Panel rejects test of anthrax vaccine in kids
The Obama administration's bioethics commission on Tuesday laid out guidelines for testing anthrax vaccine in children that make such studies extremely difficult and probably impossible. Studies of the controversial vaccine's effects on children can be done only if the research poses at most a "minor increase over minimal risk" to their health. That would be the equivalent of becoming sick enough to miss several days of school or getting a chest X-ray. "The safety of our children is paramount, and we have to get this precisely right," said Dr. Amy Gutmann, who chairs the Presidential Commission for the Study of Bioethical Issues, which released the report. More than a decade after the anthrax attacks, the government has a multibillion-dollar stockpile of drugs and vaccines to fight an array of threats. There's no information on whether those so-called countermeasures would work in children like they're expected to help their parents, or even what dose to use.
U.S. treasury chief, president in talks
The United States and China began to re-engage Tuesday on knotty issues ranging from economic frictions to North Korea's nuclear program following a months-long hiatus during President Barack Obama's re-election and China's installation of new leaders. Chinese President Xi Jinping met with visiting U.S. Treasury Secretary Jacob Lew in the first high-level exchange between the sides in six months and the start of a series of meetings that will test the potential for cooperation between the world's first- and second-largest economies.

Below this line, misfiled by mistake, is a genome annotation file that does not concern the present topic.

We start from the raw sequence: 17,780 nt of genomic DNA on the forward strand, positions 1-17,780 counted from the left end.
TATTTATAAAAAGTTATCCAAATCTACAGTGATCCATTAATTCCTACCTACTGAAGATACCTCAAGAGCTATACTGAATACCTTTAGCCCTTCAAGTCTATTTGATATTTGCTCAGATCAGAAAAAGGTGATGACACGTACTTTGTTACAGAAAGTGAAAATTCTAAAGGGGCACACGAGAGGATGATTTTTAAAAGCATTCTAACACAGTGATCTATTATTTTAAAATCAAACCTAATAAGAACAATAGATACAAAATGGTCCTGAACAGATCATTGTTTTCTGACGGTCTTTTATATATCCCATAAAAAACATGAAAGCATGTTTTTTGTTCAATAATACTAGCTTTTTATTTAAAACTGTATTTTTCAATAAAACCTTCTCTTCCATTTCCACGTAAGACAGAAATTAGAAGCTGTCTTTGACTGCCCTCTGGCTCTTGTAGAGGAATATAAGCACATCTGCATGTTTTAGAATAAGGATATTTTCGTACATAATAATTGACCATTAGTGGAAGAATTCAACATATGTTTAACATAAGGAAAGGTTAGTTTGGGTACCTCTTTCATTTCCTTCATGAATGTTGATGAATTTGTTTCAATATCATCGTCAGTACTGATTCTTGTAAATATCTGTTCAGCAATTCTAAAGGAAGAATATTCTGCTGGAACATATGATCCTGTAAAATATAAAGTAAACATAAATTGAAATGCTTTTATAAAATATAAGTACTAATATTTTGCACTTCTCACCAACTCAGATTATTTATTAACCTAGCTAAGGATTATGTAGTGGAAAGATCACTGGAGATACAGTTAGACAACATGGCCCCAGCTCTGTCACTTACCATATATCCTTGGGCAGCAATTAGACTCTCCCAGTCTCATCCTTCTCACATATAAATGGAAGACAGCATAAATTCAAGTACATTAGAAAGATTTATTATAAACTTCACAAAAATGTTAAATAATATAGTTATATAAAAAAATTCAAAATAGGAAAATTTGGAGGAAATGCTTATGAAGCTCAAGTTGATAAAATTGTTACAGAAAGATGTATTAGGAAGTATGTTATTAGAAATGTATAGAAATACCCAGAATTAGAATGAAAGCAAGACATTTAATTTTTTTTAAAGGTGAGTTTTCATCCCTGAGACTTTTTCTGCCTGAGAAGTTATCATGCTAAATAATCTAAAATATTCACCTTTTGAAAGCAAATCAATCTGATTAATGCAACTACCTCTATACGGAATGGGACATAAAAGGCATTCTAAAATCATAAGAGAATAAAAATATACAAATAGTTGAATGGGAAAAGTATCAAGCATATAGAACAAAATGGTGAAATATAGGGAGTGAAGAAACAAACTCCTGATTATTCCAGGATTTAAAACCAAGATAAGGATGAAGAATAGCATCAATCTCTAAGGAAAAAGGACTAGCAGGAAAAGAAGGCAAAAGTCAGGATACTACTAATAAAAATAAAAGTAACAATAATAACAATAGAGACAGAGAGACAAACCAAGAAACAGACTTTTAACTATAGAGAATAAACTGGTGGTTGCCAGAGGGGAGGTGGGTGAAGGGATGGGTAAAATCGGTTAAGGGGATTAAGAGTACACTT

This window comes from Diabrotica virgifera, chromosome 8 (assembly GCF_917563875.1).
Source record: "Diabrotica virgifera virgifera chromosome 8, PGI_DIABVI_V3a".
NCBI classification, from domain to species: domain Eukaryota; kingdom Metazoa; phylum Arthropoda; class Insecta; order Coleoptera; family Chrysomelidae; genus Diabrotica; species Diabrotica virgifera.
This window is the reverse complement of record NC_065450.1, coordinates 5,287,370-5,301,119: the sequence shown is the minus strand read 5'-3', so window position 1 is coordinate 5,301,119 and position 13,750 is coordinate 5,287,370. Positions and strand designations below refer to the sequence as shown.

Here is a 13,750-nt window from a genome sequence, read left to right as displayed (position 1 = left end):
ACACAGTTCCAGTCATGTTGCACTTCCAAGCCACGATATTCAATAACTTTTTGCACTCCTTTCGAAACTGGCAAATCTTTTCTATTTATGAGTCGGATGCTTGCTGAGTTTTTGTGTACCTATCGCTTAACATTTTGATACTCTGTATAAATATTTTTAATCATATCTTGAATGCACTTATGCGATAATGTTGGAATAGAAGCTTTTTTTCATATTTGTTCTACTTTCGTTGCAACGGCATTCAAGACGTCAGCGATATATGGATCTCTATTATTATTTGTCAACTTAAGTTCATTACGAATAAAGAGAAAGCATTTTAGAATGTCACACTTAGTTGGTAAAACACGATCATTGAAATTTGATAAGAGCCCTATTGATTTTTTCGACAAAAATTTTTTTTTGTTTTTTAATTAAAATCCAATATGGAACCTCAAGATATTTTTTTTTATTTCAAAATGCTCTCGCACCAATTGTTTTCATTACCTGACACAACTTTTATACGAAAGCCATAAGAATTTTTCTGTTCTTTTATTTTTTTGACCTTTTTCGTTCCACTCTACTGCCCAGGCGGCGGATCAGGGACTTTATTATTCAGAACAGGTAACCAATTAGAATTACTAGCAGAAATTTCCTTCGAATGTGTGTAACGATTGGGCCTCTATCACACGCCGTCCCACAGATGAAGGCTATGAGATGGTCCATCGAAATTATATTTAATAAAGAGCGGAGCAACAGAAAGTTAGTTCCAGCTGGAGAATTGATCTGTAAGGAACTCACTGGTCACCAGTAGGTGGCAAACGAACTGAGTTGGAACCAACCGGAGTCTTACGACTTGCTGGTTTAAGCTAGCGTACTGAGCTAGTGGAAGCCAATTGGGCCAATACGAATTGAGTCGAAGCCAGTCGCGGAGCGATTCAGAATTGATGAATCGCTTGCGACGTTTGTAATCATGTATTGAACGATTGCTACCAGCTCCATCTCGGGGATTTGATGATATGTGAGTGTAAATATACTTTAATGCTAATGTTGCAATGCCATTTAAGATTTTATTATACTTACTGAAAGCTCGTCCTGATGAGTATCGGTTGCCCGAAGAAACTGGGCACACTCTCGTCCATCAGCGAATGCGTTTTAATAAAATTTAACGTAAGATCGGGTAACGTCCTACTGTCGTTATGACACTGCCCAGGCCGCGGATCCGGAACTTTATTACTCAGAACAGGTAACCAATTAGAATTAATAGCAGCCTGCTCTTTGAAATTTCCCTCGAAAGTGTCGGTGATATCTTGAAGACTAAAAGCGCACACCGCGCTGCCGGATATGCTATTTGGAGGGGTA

Recordings for gay marriage cases
The Supreme Court announced Tuesday that it would release same-day audio recordings of oral arguments in two same-sex marriage cases scheduled to be heard next week. The last time the court allowed same-day access to such recordings was a year ago, when it heard three days of arguments over the constitutionality of President Barack Obama's health care law. One case before the court is a challenge to Proposition 8, California's ban on same-sex marriage, and the other is a challenge of the federal Defense of Marriage Act.
Law bans curbs on food portions
A new law in the most obese state in the nation says Mississippi cities and counties can't ban the Big Gulp or put other local regulations on food and drink. Republican Gov. Phil Bryant signed the measure into law Monday. Some legislators called it an "anti-Bloomberg" bill — a jab at New York Mayor Michael Bloomberg, who tried to ban the sale of supersized soft drinks. A judge blocked the law last week. Bloomberg has called the state's plan "ridiculous."
Britain: Malala Yousafzai, the Pakistani teenager shot in the head by the Taliban because of her advocacy of education for girls, returned to school Tuesday for the first time since she was targeted in October. Malala was airlifted to Britain for treatment after the shooting.
Zimbabwe: The electoral body said Tuesday that 94.5 percent of voters cast a ballot in favor of a new constitution that calls for a strengthening of human rights and a curb on presidential powers after a decade of political and economic turmoil in the southern African nation.